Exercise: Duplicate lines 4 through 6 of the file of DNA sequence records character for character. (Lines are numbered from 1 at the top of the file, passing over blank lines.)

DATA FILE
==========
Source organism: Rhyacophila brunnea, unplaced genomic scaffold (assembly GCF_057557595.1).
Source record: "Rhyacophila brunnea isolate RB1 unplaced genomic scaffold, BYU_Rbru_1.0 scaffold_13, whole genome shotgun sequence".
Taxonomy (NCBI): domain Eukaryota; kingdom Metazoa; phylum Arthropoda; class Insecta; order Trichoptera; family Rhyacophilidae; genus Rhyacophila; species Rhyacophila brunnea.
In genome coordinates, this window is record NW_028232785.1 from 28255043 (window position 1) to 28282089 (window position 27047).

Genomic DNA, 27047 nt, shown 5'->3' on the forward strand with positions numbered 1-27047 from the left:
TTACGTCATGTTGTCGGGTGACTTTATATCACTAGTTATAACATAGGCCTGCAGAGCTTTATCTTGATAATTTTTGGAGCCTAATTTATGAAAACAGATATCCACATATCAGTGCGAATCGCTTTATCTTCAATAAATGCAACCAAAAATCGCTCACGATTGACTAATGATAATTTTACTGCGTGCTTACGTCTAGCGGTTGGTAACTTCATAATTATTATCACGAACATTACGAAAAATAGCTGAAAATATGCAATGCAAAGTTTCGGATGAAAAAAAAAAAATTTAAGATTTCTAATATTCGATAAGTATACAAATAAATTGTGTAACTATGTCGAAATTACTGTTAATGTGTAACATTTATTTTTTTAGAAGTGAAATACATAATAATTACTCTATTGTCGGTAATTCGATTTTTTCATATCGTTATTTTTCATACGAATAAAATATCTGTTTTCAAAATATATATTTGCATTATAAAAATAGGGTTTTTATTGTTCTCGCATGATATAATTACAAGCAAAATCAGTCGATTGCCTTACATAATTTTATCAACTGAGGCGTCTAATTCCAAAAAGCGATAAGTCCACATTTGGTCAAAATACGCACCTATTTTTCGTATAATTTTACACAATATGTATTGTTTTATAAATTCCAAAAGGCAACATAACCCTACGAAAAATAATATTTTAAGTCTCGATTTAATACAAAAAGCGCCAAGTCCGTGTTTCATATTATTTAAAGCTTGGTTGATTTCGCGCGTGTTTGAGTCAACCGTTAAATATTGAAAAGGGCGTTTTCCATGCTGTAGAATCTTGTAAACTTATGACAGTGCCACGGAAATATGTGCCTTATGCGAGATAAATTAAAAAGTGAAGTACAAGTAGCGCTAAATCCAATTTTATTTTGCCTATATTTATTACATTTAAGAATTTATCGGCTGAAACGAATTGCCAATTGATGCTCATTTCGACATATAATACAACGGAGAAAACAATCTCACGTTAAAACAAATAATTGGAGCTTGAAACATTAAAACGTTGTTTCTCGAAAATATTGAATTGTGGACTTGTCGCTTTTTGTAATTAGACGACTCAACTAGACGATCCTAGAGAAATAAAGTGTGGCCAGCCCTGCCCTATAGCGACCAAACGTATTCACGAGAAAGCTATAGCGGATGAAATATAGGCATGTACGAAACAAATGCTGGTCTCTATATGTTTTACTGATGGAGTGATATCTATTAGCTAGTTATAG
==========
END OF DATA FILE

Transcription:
In genome coordinates, this window is record NW_028232785.1 from 28255043 (window position 1) to 28282089 (window position 27047).

Genomic DNA, 27047 nt, shown 5'->3' on the forward strand with positions numbered 1-27047 from the left:
TTACGTCATGTTGTCGGGTGACTTTATATCACTAGTTATAACATAGGCCTGCAGAGCTTTATCTTGATAATTTTTGGAGCCTAATTTATGAAAACAGATATCCACATATCAGTGCGAATCGCTTTATCTTCAATAAATGCAACCAAAAATCGCTCACGATTGACTAATGATAATTTTACTGCGTGCTTACGTCTAGCGGTTGGTAACTTCATAATTATTATCACGAACATTACGAAAAATAGCTGAAAATATGCAATGCAAAGTTTCGGATGAAAAAAAAAAAATTTAAGATTTCTAATATTCGATAAGTATACAAATAAATTGTGTAACTATGTCGAAATTACTGTTAATGTGTAACATTTATTTTTTTAGAAGTGAAATACATAATAATTACTCTATTGTCGGTAATTCGATTTTTTCATATCGTTATTTTTCATACGAATAAAATATCTGTTTTCAAAATATATATTTGCATTATAAAAATAGGGTTTTTATTGTTCTCGCATGATATAATTACAAGCAAAATCAGTCGATTGCCTTACATAATTTTATCAACTGAGGCGTCTAATTCCAAAAAGCGATAAGTCCACATTTGGTCAAAATACGCACCTATTTTTCGTATAATTTTACACAATATGTATTGTTTTATAAATTCCAAAAGGCAACATAACCCTACGAAAAATAATATTTTAAGTCTCGATTTAATACAAAAAGCGCCAAGTCCGTGTTTCATATTATTTAAAGCTTGGTTGATTTCGCGCGTGTTTGAGTCAACCGTTAAATATTGAAAAGGGCGTTTTCCATGCTGTAGAATCTTGTAAACTTATGACAGTGCCACGGAAATATGTGCCTTATGCGAGATAAATTAAAAAGTGAAGTACAAGTAGCGCTAAATCCAATTTTATTTTGCCTATATTTATTACATTTAAGAATTTATCGGCTGAAACGAATTGCCAATTGATGCTCATTTCGACATATAATACAACGGAGAAAACAATCTCACGTTAAAACAAATAATTGGAGCTTGAAACATTAAAACGTTGTTTCTCGAAAATATTGAATTGTGGACTTGTCGCTTTTTGTAATTAGACGACTCAACTAGACGATCCTAGAGAAATAAAGTGTGGCCAGCCCTGCCCTATAGCGACCAAACGTATTCACGAGAAAGCTATAGCGGATGAAATATAGGCATGTACGAAACAAATGCTGGTCTCTATATGTTTTACTGATGGAGTGATATCTATTAGCTAGTTATAG